top of page

Information on Eye Problems for Our Lloydminster Patients

Blurry vision is not the only symptom of a possible eye disorder. Headaches in the classroom while looking at the chalkboard is a common sign of myopia or hyperopia in children. Trauma and fatigue can greatly affect the health of your eyes, and your comfort. If your job puts your eyes at risk, or if you play contact sports, it’s important to be aware of the dangers to your eyes. At Violet Eyes Optometry, we believe in sharing our knowledge of eye problems with our Lloydminster area patients. Please contact us should you have any concerns about your eyes, and learn more about common eye problems here.

Amblyopia (“Lazy Eye”)

Amblyopia (commonly known as “Lazy Eye”) is a condition that affects children when one eye doesn’t grow properly, though it may otherwise appear healthy. This is why it is important to have children’s eyes checked early and regularly. If amblyopia is diagnosed early and treated properly, it can be corrected.


Astigmatism describes irregular eye shape. In astigmatism, the eye is oval-shaped like an egg instead of round like a ball. This causes light to focus unevenly and leads to distorted vision in objects both near and far. Astigmatism is not a disease and can be corrected with glasses or contact lenses.


Blepharitis refers to eyelid inflammation, a relatively common occurrence. Inflammation can be caused by oil and debris in the eye and can lead to redness and irritation.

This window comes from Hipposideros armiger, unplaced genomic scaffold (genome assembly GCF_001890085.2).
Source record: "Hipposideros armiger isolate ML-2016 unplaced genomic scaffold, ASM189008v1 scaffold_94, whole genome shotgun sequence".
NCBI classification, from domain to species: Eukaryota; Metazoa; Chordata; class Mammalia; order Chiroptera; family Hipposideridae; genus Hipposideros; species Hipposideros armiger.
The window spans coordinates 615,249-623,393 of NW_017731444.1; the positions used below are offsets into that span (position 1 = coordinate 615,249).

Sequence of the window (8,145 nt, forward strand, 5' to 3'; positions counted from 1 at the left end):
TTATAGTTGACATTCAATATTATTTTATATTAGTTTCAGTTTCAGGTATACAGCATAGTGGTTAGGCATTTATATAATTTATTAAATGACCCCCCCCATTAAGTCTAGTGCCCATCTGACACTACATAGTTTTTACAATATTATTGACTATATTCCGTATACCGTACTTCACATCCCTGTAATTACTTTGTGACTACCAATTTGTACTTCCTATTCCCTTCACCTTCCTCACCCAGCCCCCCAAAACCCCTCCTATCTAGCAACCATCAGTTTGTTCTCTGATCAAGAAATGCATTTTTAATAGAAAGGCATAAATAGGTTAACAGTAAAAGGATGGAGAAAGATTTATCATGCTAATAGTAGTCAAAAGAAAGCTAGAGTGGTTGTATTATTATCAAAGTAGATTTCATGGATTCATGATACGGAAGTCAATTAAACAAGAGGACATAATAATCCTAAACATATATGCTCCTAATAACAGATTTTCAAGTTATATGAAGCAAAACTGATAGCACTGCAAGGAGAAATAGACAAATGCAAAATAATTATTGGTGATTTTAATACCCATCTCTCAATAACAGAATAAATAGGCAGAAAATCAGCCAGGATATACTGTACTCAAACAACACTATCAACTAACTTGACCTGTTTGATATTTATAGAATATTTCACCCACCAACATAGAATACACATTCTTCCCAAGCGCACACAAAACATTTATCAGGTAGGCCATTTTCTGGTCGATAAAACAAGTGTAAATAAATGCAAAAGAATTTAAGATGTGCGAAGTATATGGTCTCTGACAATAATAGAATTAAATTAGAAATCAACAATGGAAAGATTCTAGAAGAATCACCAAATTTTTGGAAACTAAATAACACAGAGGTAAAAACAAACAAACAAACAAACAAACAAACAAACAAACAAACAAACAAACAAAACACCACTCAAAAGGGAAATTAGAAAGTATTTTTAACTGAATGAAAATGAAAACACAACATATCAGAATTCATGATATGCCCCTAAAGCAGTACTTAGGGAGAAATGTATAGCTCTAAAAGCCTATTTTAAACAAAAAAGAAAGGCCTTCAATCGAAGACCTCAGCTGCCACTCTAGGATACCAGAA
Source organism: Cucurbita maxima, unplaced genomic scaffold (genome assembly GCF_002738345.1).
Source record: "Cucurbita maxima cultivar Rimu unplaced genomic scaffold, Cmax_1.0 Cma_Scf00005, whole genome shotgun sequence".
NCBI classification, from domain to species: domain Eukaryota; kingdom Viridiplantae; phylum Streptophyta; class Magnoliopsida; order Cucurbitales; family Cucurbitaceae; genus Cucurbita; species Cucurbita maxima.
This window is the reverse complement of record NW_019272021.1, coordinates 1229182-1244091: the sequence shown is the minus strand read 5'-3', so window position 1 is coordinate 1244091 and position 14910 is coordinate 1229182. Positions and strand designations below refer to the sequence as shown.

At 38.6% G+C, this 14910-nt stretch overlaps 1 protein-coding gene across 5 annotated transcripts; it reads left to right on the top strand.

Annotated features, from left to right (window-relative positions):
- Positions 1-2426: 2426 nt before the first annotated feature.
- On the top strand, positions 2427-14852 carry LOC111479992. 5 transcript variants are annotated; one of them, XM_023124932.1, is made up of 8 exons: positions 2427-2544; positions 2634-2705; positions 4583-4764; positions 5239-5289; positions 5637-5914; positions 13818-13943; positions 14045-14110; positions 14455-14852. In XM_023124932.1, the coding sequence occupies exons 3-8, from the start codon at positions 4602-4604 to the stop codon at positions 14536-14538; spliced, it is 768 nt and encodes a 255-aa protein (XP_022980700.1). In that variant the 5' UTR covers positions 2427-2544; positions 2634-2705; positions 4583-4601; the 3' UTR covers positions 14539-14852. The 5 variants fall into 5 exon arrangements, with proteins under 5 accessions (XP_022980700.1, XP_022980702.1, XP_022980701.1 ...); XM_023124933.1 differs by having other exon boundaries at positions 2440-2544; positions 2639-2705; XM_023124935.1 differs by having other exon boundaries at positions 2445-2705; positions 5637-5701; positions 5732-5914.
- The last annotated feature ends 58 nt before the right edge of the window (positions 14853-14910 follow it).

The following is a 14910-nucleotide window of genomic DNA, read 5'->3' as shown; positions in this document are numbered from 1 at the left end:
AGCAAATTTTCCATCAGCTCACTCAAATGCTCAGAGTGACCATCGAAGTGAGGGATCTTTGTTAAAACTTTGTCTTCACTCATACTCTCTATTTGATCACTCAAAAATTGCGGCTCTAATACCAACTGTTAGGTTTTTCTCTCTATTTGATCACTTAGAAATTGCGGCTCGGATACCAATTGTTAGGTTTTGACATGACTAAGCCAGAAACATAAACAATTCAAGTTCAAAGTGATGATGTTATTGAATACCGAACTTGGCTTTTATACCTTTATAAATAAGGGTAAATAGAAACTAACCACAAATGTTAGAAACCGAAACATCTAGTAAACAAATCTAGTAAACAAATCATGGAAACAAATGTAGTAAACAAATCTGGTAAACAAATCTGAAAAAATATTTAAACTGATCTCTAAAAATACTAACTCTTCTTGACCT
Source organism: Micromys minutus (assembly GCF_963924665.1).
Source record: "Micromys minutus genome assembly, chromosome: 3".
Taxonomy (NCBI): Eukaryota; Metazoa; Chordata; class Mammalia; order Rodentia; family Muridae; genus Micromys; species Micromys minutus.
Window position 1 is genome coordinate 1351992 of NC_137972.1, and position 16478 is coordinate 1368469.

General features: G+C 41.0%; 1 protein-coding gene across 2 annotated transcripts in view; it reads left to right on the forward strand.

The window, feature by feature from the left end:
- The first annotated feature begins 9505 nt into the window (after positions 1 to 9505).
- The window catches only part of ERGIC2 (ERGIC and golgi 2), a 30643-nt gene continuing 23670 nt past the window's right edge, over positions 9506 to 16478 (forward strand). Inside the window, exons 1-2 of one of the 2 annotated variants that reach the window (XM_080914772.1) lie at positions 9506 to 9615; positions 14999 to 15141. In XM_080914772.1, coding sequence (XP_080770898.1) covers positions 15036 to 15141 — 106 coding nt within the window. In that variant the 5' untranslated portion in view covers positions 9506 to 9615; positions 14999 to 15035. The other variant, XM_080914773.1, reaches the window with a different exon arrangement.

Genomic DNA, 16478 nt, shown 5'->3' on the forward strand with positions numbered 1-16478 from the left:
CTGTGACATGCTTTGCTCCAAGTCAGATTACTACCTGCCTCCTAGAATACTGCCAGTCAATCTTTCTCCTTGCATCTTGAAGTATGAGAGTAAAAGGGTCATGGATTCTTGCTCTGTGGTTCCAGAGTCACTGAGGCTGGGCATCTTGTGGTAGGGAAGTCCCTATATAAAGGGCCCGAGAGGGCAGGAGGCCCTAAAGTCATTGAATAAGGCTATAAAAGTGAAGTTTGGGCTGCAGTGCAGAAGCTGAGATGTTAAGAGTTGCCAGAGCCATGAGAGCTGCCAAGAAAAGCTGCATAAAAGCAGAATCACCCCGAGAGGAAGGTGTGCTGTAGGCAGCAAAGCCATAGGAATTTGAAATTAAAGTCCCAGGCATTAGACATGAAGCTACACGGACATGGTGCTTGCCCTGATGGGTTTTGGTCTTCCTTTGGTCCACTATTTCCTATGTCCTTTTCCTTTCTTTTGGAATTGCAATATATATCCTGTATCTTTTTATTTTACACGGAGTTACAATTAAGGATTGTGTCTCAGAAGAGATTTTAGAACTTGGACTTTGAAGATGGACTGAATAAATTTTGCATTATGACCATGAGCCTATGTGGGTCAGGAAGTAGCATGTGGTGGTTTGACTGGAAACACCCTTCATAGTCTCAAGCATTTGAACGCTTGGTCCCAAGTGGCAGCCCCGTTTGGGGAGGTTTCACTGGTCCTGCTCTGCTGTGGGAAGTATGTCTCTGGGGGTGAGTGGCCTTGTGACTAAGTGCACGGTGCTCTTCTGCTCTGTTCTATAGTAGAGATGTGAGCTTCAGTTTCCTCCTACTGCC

The lens inside our eye gets cloudier as we age. When it gets cloudy to the point of blurry vision or light sensitivity, the cloudy lens is now called a cataract. Different people develop cataracts at different rates. If the cataract gets in the way of vision, it can be removed and replaced with a plastic lens implant.


We have cataract assessments available here at Violet Eyes Optometry.

Corneal Neovascularization

This condition happens to people who wear their contact lenses too often or wear the wrong material of contact lenses. Your cornea does not have its own blood vessels and relies on external air for oxygen. A contact lens may block the eye from getting enough oxygen and cause blood vessels from the conjunctiva (the mucous membrane covering your eye) to grow into the cornea and “invade” it.

Diabetic Retinopathy


Diabetes can affect eye health. It can lead to weakness, swelling, and blood leakage in the back of the eye. Blood leakage can then cause scarring and blindness. This is why it’s important for diabetics to keep their blood sugar levels in check and get their eyes examined by an optometrist regularly. If there is blood leakage, laser treatment is an option.